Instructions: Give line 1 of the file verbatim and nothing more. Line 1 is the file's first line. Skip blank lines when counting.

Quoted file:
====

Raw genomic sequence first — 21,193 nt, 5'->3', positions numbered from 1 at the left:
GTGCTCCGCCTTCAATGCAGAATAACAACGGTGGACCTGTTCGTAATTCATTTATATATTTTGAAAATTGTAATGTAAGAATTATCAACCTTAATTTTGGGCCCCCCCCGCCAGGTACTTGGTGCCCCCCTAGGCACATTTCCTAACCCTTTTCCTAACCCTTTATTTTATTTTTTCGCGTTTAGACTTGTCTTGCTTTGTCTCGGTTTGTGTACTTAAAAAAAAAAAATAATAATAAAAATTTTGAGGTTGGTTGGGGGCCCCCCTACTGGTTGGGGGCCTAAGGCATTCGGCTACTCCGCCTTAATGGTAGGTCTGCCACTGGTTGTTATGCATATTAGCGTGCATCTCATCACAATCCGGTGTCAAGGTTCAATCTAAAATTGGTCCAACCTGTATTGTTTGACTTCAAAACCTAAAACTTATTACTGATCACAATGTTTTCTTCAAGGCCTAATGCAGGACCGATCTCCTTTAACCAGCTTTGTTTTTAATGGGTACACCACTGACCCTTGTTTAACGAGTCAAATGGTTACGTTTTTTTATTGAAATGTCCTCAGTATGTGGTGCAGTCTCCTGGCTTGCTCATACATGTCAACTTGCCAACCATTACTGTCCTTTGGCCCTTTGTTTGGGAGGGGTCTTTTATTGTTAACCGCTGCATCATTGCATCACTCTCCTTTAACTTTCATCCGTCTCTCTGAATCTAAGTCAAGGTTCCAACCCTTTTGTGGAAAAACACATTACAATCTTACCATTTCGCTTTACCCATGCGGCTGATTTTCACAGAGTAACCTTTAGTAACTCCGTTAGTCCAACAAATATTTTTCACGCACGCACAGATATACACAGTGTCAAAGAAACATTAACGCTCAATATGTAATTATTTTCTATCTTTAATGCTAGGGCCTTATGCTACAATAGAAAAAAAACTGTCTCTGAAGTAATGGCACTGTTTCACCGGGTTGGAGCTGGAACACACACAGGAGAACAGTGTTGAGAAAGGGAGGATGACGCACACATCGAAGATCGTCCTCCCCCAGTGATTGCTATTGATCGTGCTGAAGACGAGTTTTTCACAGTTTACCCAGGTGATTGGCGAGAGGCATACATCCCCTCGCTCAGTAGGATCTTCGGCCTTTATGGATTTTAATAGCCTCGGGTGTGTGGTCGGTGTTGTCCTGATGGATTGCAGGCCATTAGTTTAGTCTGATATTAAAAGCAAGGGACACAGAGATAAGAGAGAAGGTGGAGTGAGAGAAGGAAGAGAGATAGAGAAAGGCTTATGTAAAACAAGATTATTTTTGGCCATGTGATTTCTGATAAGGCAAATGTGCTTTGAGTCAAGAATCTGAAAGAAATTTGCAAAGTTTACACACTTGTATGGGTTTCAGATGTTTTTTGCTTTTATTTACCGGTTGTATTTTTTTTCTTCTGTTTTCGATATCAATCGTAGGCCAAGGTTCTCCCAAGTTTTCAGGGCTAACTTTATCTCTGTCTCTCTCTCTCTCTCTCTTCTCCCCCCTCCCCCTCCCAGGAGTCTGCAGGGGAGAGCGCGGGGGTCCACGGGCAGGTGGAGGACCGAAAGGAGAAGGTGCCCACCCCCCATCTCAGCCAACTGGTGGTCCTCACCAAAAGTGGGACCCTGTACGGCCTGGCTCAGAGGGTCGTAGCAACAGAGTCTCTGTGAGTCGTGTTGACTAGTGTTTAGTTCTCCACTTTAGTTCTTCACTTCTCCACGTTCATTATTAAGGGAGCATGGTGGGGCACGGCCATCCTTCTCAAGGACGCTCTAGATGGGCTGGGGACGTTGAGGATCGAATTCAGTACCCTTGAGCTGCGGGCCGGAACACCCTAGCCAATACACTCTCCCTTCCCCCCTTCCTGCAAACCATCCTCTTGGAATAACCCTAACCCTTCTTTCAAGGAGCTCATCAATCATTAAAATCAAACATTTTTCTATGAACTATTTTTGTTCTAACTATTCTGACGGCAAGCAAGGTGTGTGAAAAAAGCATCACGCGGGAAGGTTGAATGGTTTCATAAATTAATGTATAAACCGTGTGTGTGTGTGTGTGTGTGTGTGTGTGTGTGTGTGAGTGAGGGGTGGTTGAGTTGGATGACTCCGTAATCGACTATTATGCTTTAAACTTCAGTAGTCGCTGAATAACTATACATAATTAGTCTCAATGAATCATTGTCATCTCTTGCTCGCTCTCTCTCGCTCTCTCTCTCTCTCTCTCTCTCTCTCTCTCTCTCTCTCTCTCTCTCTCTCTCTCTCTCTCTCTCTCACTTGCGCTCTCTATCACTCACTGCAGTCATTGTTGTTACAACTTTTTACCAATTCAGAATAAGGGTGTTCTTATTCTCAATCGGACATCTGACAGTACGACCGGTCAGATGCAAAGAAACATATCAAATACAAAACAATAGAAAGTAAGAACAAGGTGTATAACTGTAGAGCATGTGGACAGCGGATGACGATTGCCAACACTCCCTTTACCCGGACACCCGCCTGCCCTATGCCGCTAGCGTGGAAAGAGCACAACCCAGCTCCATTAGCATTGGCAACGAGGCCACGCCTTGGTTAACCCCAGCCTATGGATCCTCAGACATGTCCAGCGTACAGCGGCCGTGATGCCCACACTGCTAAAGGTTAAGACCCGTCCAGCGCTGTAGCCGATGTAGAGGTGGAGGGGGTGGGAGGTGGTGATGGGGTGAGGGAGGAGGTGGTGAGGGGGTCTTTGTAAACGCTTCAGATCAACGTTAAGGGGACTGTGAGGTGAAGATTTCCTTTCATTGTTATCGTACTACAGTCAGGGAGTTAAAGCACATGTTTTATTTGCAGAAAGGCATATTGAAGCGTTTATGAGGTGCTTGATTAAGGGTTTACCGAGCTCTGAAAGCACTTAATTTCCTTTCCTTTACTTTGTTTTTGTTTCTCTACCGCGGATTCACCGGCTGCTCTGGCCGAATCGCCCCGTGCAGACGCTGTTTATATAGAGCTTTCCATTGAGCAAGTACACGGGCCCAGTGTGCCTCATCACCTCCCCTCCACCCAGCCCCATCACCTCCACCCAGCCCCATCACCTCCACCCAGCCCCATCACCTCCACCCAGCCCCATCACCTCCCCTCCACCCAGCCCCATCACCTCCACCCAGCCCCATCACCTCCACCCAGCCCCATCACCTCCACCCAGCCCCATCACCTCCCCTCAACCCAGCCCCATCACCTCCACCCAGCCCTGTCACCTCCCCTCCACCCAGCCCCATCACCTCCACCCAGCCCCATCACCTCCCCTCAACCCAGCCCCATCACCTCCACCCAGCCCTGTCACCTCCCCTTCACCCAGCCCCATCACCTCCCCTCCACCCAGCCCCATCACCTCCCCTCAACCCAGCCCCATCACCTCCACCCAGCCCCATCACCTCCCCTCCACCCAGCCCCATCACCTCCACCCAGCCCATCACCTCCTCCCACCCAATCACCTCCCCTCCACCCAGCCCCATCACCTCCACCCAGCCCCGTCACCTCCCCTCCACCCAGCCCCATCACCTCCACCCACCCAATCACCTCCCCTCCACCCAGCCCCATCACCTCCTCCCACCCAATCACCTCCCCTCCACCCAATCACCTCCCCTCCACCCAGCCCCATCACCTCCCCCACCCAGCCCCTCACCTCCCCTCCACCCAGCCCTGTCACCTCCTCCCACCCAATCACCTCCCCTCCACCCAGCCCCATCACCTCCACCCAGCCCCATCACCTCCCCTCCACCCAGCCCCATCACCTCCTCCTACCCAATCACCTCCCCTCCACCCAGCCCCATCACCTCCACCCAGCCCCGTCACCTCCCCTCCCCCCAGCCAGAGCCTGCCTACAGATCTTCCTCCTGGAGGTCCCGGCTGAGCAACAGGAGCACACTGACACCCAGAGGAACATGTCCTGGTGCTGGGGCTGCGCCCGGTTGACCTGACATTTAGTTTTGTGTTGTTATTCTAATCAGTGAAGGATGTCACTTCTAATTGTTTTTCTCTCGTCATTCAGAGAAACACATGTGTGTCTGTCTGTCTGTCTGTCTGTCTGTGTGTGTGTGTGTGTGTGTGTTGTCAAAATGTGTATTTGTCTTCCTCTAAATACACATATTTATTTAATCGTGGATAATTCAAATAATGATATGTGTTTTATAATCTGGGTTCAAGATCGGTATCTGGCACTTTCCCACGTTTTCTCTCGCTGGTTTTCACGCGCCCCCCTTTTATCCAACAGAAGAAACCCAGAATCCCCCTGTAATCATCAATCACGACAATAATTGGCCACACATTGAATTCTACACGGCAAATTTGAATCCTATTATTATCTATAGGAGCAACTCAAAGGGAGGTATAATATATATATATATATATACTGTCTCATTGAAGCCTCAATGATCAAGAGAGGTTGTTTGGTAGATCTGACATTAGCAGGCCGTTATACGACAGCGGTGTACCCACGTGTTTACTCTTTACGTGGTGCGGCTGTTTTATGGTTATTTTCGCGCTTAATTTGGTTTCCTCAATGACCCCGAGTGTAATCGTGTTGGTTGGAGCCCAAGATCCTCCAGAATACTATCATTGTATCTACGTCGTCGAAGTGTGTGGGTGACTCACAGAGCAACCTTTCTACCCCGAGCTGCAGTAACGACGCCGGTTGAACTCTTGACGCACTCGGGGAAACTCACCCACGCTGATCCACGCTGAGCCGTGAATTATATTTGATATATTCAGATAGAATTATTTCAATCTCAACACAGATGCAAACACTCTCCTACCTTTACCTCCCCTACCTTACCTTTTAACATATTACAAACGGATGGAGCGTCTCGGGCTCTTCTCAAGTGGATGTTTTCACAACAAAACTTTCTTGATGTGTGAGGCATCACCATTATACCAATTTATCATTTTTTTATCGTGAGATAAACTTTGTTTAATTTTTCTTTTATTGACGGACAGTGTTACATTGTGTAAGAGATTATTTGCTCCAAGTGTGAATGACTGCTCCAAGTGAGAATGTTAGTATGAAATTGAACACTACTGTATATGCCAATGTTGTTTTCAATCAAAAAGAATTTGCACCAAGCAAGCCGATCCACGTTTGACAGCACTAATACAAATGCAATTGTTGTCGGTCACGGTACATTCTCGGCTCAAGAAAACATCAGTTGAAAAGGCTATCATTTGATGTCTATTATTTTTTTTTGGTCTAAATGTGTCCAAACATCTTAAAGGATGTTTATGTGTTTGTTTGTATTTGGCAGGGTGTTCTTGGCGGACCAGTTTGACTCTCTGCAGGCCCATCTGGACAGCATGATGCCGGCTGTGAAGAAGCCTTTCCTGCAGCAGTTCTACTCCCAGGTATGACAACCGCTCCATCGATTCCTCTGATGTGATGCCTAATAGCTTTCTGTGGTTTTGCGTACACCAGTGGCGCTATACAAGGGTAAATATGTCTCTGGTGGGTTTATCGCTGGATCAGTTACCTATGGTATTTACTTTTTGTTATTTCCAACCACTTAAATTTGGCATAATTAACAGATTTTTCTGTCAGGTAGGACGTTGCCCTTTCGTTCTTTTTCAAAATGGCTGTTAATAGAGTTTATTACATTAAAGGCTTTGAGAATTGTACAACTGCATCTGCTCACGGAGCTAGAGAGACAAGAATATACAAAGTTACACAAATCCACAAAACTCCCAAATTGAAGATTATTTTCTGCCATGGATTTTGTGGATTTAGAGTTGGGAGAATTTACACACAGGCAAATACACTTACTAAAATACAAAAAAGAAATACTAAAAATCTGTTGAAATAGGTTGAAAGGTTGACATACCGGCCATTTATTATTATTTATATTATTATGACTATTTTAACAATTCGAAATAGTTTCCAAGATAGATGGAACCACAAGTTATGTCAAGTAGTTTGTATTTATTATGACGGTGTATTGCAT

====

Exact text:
Raw genomic sequence first — 21,193 nt, 5'->3', positions numbered from 1 at the left: